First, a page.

In January 2012, a rich Chinese industrialist Hun Zhen Yu came to Europe and paid 250,000 euros ($328,000) for "Special Blue", a world record for a champion of legend. The bird's former owner, Pieter Veenstra from Holland, has sold 245 pigeons over the past few years for more than two million euros, according to the specialised Pigeon Paradise (PIPA) website which claims that half its customers are from China.

Rich Chinese fanciers will pay very large amounts "if the pigeon has won several prizes and is of good lineage," said Nikolaas Gyselbrecht, the head of PIPA, speaking on the sidelines of the second world pigeon fair in Kortrijk, Belgium. "I think Belgium is the kingdom of homing pigeons," said one of the fair's visitors, Johnson Kiang from Taiwan. But not everyone is pleased by the Chinese invasion. "I find it too expensive. 200,000 euros, that's not a normal price," said Marcel Candenir, who travelled to the fair from Lille in northern France. "It's daft, it's killing the sport, how do you expect a young person to start out?" asked fellow Frenchman Gilles Vanneuville.

Willy Anquinet, a 75-year-old from the village of Gooik, near Brussels, fell victim to this new golden goose-like craze. In early February, one of his champions — the "Black" — was stolen from his pigeon loft. "I'd been offered 15,000 euros (19,600 dollars), but I wanted 20,000 so that I could buy a new car," he said. A few days after a visit by would-be customers, "the lock to the pigeon loft was broken". "They stole "Black" and tried to take another, but just broke its wing," he said, saddened by the loss both of his champion, and by the injury that will force the second bird to retire from competition.

Marc De Cock, who owns 600 pigeons in Temse, northern Belgium, has invested in a top-of-the-range secure lock-up for his birds, some of which are worth 100,000 euros. They are watched by 15 video cameras, have their own shower and solarium, a sort of sauna for pigeons, and are treated like top sport champions. De Cock is looking to sell many of his birds to Asian clients. "The Chinese attach a lot of importance to prestige. Even if they don't want to breed them, or race them, they want to buy a luxury pigeon much like an art collector would like to buy a Rubens or a Rembrandt," said De Cock who remains very discreet about his earnings.

Human Breast Milk Popular Drink among Shenzhen Rich

In July 2013, Chris Luo wrote in the South China Morning Post, “While many Chinese parents continue to struggle to find safe and trusted milk powder for their babies, some in Shenzhen are paying to enjoy a new “nourishment” – human breast milk – and a few of them are doing so by breast feeding, according to Chinese media. Increasing numbers of adults have been hiring wet nurses so they can consume breast milk for its nutritional value, Lin Jun, a manager of Xinxinyu Household Service Company in the southern city of Guangdong, told the Southern Metropolis Daily . Lin went on to say that his company is promoting and expanding its breast milk supply business from babies to adults, the newspaper reported. [Source: Chris Luo, South China Morning Post, July 2, 2013 **]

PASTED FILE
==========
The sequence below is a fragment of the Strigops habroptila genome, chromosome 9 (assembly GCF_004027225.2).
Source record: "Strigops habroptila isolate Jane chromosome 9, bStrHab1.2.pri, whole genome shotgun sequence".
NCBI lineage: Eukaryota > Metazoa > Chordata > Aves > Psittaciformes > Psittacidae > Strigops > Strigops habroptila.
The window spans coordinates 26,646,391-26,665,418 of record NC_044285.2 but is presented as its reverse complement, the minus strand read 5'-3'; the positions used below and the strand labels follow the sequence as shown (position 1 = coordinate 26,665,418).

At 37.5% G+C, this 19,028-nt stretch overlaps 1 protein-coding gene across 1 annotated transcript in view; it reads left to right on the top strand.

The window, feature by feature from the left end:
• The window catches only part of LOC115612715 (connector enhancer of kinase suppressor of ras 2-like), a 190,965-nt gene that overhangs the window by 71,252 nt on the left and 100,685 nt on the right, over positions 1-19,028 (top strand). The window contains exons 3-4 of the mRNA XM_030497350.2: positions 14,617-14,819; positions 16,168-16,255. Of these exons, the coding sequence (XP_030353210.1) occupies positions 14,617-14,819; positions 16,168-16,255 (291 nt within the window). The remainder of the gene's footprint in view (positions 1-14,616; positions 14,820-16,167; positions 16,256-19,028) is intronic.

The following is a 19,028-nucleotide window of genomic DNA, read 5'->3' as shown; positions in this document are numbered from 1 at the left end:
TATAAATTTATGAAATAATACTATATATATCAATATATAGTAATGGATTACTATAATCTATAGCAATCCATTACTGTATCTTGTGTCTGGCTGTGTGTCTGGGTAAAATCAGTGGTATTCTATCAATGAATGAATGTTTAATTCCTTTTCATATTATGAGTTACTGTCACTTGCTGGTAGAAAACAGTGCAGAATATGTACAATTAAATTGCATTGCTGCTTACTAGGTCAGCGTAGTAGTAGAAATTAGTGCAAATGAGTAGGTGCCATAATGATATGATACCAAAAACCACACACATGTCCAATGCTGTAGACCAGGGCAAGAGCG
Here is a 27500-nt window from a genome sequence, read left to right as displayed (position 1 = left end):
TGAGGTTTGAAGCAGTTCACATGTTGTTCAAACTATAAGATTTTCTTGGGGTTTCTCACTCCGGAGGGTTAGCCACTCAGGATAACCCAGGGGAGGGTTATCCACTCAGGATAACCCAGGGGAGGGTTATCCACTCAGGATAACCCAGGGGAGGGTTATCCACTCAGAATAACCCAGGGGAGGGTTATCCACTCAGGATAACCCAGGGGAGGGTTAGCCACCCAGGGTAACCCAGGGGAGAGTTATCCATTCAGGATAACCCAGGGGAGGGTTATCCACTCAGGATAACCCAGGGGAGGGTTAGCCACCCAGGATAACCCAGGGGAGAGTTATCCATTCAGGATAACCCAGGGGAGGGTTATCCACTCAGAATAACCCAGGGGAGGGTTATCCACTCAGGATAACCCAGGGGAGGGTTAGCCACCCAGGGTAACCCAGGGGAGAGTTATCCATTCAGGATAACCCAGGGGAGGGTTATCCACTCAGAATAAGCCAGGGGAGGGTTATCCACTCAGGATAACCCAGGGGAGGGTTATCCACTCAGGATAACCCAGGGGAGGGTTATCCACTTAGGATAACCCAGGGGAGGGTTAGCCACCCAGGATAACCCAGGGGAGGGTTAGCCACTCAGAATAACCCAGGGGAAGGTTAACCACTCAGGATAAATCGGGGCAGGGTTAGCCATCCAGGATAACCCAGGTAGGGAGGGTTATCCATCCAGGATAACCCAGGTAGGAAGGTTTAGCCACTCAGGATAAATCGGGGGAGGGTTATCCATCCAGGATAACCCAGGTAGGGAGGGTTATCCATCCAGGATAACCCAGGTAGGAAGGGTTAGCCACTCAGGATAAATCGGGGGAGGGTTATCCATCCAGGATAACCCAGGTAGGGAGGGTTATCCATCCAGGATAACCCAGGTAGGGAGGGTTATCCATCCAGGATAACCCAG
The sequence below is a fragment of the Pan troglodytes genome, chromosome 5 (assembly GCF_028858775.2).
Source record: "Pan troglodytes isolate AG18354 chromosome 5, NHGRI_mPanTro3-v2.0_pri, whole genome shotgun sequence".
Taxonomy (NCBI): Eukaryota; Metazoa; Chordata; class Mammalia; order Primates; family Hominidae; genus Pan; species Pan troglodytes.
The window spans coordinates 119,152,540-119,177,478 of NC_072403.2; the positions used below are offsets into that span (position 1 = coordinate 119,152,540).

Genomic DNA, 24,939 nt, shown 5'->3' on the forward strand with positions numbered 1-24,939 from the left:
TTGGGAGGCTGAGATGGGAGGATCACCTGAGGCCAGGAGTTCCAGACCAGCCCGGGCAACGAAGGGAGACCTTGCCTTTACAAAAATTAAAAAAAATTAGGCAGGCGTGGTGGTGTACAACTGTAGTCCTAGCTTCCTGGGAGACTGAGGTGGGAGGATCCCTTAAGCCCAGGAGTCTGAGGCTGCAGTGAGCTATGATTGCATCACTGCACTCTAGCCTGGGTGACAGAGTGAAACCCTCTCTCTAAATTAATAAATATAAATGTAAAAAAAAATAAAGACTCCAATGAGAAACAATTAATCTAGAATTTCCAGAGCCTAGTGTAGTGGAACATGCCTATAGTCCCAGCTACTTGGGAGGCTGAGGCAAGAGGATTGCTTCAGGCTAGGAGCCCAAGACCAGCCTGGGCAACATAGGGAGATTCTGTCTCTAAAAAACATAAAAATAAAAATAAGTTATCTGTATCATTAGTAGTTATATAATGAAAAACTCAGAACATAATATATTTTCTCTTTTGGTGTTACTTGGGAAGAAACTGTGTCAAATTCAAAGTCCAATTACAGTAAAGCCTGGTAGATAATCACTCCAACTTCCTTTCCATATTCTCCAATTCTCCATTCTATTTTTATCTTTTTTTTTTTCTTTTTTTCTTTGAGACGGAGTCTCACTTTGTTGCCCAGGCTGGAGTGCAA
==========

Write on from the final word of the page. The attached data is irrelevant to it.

“Clients can choose to consume breast milk directly through breastfeeding … but they can always drink it from a breast pump if they feel uncomfortable,” the paper quoted Lin as saying. He claimed breast milk was now popular among adults with high incomes and high-pressure jobs and who suffered from poor health. “Quite a few of our clients hire in-house wet nurses to ensure a supply of fresh breast milk on a daily base,” Lin said in the report, adding “wet nurses rarely raise objections as long as the price is right.” **

“A spokesperson for the company who refused to be identified claimed the report was entirely false, insisting his company’s household services did not include recommending wet nurses. The allegations were malicious gossip aimed at driving his company out of business, he told the South China Morning Post. However, Xinxinyu Household Service Company’s advertisements can be seen on a number of marketing websites, promoting the high quality services of its wet nurses, as well as its nannies, stewards, confinement nurses and tutors. The advertisements state that the company’s wet nurses can provide services to adults in poor health. Photos online show wet nurses and staff with what appear to be company logos on the walls. **